A new organisation launched by a group of influential American Hindus, most of them of Indian descent, aspires to emerge as the political platform for all Hindus in the country regardless of their ethnic origin. The American Hindu Coalition (AHC) will be formally inaugurated in May but the group has launched a website and started raising funds online and from selected donors. Though led by Republicans, AHC is a bipartisan platform that will bring together Democrats, independents and anyone who believes in “Hindu enlightenment principles” according to Shekhar Tiwari, chairman of the new organisation.
“Primary aim of AHC is to represent Hindus in America who are U.S citizens, not all of them from India. Hindu Americans are from all nationalities. Americans who have been here for five or ten generations also convert to Hinduism. We want to represent them as well,” said Sue Ghosh, legal counsel for the AHC, an American-born Hindu. Ms. Gosh was an early supporter of President Donald Trump. The Trump campaign had entrusted her with the selection of delegates and all Maryland delegates for the Republican National Committee were handpicked by her last year.
Mr. Tewari has been an active member of the Rashtriya Swayamsevak Sangh (RSS) and an early supporter of the Republican Party while most Indian Americans stayed with the Democratic Party. He stays in touch with the leadership of the RSS. Mr. Tewari says he has learnt from his experience that the notion of ‘Indian’ American does not go well with the American mainstream. “For the Hindus to be part of the mainstream of American politics, they have to give up this notion of being ‘Indian’ Americans. That signals mixed loyalties. Religion is constitutionally protected in America and that can be the legitimate the basis of organisation,” he said.
An organisation called the Republican Hindu Coalition (RHC) claims to speak for Hindus but leaders of AHC said the new platform would be unique because of the bipartisan character that they plan to bring. “RHC is limited to the Republican Party. We will reach out to Democrats and independents, whoever is willing to support our platform,” said John Jaggers, Strategic Advisor of AHC. The organisation plans to open an office in the Washington area and appoint full time staff to organise events with U.S lawmakers, executive officials and regulators. “Limited governance and strong national defence are our priority. We believe in economic nationalism and we wish to invest in America and make America strong. On the other side we support strong national defence based on the principle of peace through strength,” Ms. Ghosh said. “And Hindu values are family values, that we support.” She said the organisation was planning multipronged measures against the CNN for airing a documentary that portrayed Hinduism in poor light recently.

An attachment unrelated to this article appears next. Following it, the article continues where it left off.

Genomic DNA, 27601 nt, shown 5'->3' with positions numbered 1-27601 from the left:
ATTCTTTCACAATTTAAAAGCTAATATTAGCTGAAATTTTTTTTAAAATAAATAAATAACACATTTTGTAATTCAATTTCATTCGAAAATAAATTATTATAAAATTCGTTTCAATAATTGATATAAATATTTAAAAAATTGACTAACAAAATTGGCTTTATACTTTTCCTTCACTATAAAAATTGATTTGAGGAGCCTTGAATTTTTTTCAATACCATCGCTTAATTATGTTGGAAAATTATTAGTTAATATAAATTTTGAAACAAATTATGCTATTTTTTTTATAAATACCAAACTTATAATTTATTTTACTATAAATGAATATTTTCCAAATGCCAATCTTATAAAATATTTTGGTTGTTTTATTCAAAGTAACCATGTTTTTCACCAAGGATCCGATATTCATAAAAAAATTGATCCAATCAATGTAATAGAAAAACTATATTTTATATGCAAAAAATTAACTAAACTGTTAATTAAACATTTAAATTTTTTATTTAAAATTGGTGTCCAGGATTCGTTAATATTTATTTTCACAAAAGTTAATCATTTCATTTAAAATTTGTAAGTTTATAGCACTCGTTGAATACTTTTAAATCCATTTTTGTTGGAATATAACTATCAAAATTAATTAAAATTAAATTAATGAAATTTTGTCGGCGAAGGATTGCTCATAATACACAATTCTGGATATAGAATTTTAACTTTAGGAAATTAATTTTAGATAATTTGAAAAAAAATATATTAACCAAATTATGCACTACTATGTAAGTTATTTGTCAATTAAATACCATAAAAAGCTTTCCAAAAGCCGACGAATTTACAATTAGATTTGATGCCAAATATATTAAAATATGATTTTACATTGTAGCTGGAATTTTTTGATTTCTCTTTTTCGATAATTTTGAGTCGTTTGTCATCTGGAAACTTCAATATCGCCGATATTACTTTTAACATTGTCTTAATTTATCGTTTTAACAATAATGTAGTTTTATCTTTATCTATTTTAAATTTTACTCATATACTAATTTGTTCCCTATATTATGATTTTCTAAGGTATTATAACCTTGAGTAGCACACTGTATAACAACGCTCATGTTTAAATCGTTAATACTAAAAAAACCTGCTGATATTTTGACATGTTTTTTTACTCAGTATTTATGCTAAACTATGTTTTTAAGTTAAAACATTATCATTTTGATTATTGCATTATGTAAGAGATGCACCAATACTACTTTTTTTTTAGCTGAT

“We are not going be leaning towards any party. Anybody who supports our platform, we support them. There are Democrats and there are Republicans who support us,” she said. The AHC website has pictures of Mr. Trump and all Democratic members of Congress, including non-Hindus such as Ami Bera. U.S Ambassador to the UN Nikki Haley also appears on the site though she is a Christian. “They all subscribe to the Hindu enlightenment principles,” said Ms. Ghosh.
AHC will advocate strong strategic relations between the U.S and India, said Ms. Ghosh. “There is a convergence between the two countries, both in terms of threats and interests,” she said. Mr. Tewari said the idea is to convince American policy makers that good relations with India are in the interests of America. “There is no point repeating to Americans what India’s interests are. We have to speak from the perspective of American interests. And we have to bring together all patriotic Americans together to achieve that,” he said.